Beyond plastic use, the Zero Waste Movement attempts to reduce waste of all materials, and to discard rubbish through recycling, upcycling or composting, rather than sending it to landfill. One of the most important ways to limit the rubbish you produce is to be aware of your waste. Lauren Singer, a New York based environmentalist, explains that this process of discovery “highlights specific trash problems” for which you can come up with an environmentally conscious alternative. Another mantra of the movement is one coined by Bea Johnson, a key personality within the Zero Waste world, that of the five R’s: Refuse, Reduce, Reuse, Recycle and Rot. You’ll notice the movement isn’t just about recycling – it promotes a wider approach that begins with an honest re-evaluation of what we need. Melbourne advocate Erin Rhoads argues that recycling alone “is a Band-Aid solution,” in the sense that “while our recycling levels have increased, so has our consumption”.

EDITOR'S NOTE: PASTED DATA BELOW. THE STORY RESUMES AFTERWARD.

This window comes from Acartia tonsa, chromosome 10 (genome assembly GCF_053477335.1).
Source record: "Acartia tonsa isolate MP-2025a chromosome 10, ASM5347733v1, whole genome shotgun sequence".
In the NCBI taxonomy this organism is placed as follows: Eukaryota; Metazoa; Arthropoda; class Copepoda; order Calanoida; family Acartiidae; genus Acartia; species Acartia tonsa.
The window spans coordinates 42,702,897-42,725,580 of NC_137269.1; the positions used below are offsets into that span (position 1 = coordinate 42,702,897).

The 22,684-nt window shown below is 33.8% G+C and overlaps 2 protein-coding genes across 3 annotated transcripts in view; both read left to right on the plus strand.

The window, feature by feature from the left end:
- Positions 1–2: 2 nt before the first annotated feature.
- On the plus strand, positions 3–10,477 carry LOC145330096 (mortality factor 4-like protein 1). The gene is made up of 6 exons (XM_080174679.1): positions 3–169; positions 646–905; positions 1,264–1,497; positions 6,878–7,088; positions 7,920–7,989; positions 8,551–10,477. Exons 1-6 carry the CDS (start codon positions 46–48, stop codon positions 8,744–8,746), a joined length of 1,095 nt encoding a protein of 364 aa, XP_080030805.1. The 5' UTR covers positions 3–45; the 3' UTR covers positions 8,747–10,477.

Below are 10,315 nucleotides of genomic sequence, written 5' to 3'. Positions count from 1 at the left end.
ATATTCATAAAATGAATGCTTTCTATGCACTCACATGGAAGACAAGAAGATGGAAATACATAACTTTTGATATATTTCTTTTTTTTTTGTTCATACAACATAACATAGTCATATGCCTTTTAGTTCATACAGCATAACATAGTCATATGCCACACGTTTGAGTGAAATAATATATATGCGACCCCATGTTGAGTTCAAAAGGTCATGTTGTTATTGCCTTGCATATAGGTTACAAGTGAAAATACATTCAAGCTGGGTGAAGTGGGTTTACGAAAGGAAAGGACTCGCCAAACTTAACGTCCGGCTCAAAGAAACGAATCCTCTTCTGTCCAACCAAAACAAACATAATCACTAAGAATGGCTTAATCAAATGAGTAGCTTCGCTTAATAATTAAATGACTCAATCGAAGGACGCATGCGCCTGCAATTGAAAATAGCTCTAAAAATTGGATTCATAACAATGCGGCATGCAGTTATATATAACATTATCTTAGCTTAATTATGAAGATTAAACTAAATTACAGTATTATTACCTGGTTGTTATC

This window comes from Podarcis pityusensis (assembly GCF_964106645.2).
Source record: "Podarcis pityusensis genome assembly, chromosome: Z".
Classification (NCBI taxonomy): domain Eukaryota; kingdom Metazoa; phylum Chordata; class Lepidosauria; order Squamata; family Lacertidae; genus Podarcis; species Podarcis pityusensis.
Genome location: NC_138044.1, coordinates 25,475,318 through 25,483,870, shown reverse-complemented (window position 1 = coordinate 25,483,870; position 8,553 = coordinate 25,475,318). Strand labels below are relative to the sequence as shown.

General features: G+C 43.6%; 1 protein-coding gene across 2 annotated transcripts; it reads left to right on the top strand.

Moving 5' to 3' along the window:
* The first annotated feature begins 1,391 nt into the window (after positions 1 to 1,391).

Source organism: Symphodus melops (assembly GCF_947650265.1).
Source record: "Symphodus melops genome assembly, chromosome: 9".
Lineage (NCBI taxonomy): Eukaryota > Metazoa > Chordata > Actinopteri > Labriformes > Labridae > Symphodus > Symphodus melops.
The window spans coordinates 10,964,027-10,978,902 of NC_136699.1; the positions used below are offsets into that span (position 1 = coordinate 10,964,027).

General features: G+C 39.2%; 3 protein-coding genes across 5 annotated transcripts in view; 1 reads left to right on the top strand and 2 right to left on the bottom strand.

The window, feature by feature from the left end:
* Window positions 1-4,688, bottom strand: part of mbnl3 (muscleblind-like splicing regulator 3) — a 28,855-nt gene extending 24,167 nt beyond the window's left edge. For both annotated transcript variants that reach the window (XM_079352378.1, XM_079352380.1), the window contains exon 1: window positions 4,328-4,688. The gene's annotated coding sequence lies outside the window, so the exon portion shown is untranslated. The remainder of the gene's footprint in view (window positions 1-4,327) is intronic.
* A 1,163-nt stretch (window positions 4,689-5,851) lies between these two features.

I took it upon myself to look through some trash, because my life is very exciting. Here are some of the most common categories of rubbish produced by University Of Melbourne students and ways to reduce these types of waste.

Toiletries and Cosmetics
Many in the Zero Waste Movement do pretty well with bar soap, which can be bought package-free, as well as hair products bought in bulk or in recyclable bottles. Try out some homemade toothpaste and mouthwash to use with your compostable toothbrush. For special occasions you can even break out the beetroot juice blush or burnt almond mascara.